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How To Partition A Hard Drive On Windows 10

Your internal hard drive probably has two partitions, or perhaps three. If you had someone set it up for you, you might think it’s a terribly complicated process to create a partition. It isn’t. You have to be careful when you partition a hard drive but it’s nothing a novice can’t do. It also doesn’t require any third-party apps. The Device Manager has a built-in utility called Disk Management that can partition a drive and it’s fairly easy to use. If you’re running Windows 10 Creators Update or above, you can even use it to partition a USB drive or a SD card. For this tutorial though, we’re going to stick with a hard drive.

You can partition both an external and internal hard drive this way. If you have an SSD, it too can be partitioned following the same method.


In order to partition a hard drive on Windows 10, you must have administrative rights. You must also, obviously, have the drive on hand and connected to your system. If you’re partitioning an external hard drive, make sure it’s placed somewhere stable so that it doesn’t accidentally disconnect during the partition process.

Concepts To Understand

A hard drive is a mechanical component. In order to understand how partitions in a drive work, we’re going to use an analogy. Think of a studio apartment; everything is one big room, and you have the bathroom. That’s what a hard drive is when it has no partitions. It’s one big chunk of storage space with one small partition for the recovery drive.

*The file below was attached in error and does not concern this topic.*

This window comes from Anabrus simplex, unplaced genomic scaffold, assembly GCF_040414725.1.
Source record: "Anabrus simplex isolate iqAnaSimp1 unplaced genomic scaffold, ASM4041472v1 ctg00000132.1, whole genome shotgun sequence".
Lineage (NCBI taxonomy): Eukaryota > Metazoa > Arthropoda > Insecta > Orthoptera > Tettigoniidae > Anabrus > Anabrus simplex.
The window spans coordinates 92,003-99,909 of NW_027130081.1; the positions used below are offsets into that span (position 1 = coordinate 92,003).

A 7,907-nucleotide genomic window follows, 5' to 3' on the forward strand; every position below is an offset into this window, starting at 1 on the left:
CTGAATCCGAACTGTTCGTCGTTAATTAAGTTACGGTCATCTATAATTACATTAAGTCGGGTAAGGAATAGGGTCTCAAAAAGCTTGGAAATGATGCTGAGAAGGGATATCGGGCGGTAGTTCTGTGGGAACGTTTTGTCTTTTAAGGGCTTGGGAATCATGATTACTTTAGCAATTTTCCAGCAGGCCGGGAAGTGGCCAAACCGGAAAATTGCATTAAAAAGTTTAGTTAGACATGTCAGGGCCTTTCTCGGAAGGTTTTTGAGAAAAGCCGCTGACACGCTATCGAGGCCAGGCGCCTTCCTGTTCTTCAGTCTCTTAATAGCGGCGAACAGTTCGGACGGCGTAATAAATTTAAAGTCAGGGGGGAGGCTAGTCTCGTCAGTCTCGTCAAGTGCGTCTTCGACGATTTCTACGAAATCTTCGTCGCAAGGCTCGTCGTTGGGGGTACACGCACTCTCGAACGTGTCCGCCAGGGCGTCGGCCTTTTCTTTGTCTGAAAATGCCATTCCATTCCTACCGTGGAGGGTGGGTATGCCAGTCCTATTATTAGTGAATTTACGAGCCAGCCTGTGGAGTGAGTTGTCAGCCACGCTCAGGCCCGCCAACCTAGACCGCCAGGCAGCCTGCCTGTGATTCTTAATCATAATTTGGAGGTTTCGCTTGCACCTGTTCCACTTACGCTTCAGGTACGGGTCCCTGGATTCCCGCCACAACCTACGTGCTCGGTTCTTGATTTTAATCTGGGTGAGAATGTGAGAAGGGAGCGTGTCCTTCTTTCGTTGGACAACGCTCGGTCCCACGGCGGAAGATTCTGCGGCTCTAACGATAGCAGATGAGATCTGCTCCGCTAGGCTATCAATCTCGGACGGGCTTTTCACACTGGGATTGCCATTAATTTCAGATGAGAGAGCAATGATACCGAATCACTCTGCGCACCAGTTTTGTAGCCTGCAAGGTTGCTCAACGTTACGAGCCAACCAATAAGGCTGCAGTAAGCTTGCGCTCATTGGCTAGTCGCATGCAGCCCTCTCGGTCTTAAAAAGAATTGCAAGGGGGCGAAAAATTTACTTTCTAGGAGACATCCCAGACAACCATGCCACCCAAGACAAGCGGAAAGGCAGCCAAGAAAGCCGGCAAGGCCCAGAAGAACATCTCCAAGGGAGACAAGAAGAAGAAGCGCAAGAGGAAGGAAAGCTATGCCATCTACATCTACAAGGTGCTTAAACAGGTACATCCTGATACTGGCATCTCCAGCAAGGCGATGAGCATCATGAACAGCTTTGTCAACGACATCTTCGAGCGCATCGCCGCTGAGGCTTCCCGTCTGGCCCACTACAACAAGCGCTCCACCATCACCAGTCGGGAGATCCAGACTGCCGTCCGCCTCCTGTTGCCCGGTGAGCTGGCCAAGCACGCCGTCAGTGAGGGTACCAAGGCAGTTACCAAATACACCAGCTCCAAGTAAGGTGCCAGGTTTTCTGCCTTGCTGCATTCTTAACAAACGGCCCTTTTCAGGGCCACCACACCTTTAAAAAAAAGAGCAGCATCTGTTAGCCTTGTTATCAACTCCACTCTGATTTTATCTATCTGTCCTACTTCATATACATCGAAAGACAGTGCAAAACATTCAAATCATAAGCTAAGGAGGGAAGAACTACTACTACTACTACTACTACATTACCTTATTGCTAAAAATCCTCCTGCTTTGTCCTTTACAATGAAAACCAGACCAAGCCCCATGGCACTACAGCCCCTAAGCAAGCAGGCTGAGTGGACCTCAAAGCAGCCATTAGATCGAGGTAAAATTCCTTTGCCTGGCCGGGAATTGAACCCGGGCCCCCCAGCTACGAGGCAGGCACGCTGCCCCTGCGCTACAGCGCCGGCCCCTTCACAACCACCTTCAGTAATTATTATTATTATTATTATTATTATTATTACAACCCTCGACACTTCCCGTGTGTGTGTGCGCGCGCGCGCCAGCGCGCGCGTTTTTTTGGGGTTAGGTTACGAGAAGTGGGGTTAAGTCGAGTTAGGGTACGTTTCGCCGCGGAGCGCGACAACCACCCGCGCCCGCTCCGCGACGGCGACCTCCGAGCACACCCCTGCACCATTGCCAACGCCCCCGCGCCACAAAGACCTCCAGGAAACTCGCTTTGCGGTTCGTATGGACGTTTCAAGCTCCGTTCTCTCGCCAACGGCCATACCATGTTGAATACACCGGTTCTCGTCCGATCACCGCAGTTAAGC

Let’s say you now decide to change this studio apartment into a regular one i.e. one with rooms. What you’ve essentially decided to do is make partitions in your apartment i.e. your drive. When you start to put up walls to partition the space off, you have complete leeway to decide where the first wall goes i.e. how big or small the first partition is. Once you’ve partitioned your drive into two drives, your options are limited and you need to be careful how you make the next partition.

Next, there is a limit to how many partitions you can create. We’ll go into the details of this but, if your hard drive is MBR type, you can make up to four partitions, and no more. If your drive type is GPT, you can make an infinite number of partitions.

Check Drive Type

Open Disk Management via Windows Search or the Power User menu. Right-click your hard drive, or one of the partitions of the drive and select Properties. Go to the hardware tab and click properties again. In the new window that opens, go to the Volumes tab and click the Populate button. Look under Partition Style to see if the drive is GPT or MBR type.

Partition A Hard Drive

Return to the Disk Management tool. We’re assuming at this point you only have a single drive with no partitions. Right-click it and select ‘Shrink Volume’. Windows 10 will check to see what is the maximum size you can shrink a partition down to. It does this to make sure none of your files are lost. The partition that is made has no files in it.

For example, if you have a 1TB hard drive, and it has 800GB worth of files, you cannot and should not make partitions that are 500GB each. Use the base line that Windows gives you to decide the size of the partitions. It’s best if you don’t have any files on the drive but that might not be possible for everyone.

Selecting the size of a partition is really the only hard part. Everything else is easy to do.

Allow Disk Management to assign the new partition i.e. new drive, a letter. It will also ask if you want to format the new drive that is created. Go ahead and allow it to format the new partition. Once it’s done, the second partition should show up in Disk Management.

If it appears as RAW space, right-click it and select format from the context menu. That’s about it. If you want, you can break this new drive down and split it into two smaller drives. Remember the constraint you have with regards to how many you can create. If you’re installing Windows and concerned about partitions, it’s best to let Windows handle it. The installation is built to partition and format drives for you.

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